It is almost unimaginable to think that 100 years ago the Kay Street Entertainment Complex was a place of worship.
Built in March 1915, St Andrew’s Church on the corner of Kay and Church streets was where Presbyterians would attend Sunday service.
Traralgon and District Historical Society president Barbara Johnson said she had fond memories of the church.
Ms Johnson said the church was a prominent fixture when growing up and was married there in 1968.
Her father, James Dunbar, was the church’s board secretary while her mother was an organist for many years.
“Mum playing the organ, the minister on the pulpit… it was quiet and serene. I suppose a place for contemplation,” Ms Johnson said.
In 1977 the Presbyterian Church merged with the Methodist Church to become the Uniting Church.
This created a stir when talks emerged the newly-formed church planned to sell the St Andrew’s property.
One of the Presbyterians uncomfortable with the plan was Mr Dunbar.
“He wanted to maintain it because it has historical significance (but) the Methodists wanted a new land,” Ms Johnson said.
“The Methodist tradition was far more property-orientated than the Presbyterians.”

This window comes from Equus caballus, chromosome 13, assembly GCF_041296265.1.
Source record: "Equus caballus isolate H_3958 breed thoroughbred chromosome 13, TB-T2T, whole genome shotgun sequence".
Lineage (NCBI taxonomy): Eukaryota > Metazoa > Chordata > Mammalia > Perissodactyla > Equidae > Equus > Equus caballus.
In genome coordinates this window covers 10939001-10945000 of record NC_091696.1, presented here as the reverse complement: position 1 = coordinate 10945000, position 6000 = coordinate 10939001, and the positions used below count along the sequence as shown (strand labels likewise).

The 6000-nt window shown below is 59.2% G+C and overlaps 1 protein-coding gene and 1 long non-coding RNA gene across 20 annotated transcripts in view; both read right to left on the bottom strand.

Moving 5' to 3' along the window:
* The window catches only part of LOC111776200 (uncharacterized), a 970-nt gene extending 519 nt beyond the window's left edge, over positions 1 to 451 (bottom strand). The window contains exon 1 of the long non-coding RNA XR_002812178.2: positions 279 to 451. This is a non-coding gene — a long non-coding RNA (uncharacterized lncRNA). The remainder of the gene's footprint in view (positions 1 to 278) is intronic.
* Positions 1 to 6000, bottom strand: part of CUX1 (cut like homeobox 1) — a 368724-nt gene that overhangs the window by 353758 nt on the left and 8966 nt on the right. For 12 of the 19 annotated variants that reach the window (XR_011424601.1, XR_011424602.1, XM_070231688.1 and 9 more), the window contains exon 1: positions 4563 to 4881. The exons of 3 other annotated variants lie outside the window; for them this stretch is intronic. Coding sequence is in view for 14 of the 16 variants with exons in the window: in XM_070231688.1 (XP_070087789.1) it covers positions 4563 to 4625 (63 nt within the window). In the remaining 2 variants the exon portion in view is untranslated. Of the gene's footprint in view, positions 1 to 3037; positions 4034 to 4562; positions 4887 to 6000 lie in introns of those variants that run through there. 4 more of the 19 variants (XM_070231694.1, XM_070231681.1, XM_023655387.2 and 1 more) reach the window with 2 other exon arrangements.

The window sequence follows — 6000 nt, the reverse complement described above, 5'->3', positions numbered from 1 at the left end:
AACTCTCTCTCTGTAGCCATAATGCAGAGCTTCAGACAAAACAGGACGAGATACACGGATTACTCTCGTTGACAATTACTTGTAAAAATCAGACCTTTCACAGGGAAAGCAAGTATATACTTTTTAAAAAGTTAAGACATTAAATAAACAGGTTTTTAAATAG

The Uniting Church was eventually built on Park Lane and the new owner of the former St Andrew’s building converted it into a night club called Angels.
A restaurant then took up residence following the nightclub’s closure and a bar was also opened at the other end of the complex.
Ms Johnson said she felt a “bit eerie” when she returned to the building following her cousin’s invite for a meal.
“I presume there was a deconsecration type ceremony whatever the word is and therefore it’s no longer a church building,” she said.
In 2010 the property was sold for a third time.
Josie Prestipino, part owner of Spirit Bar which took over the building, said people should not feel offended that a bar now stands at a former place of worship.
“It wasn’t a decision to turn it into a nightclub, it was the church’s decision to move. The ceremony that was done by the (minister) says this is no longer a church, no longer a house of God,” Ms Prestipino said.
“It could have been completely demolished and then what? History’s gone. I’m glad the previous owners have not done that and they kept that vision of making it still look the way it used to be.
“I hope anyone after us won’t demolish it and say ‘I’m sick of people thinking it’s a church, let’s just make it all modern’ because it’s history it’s gonna go.”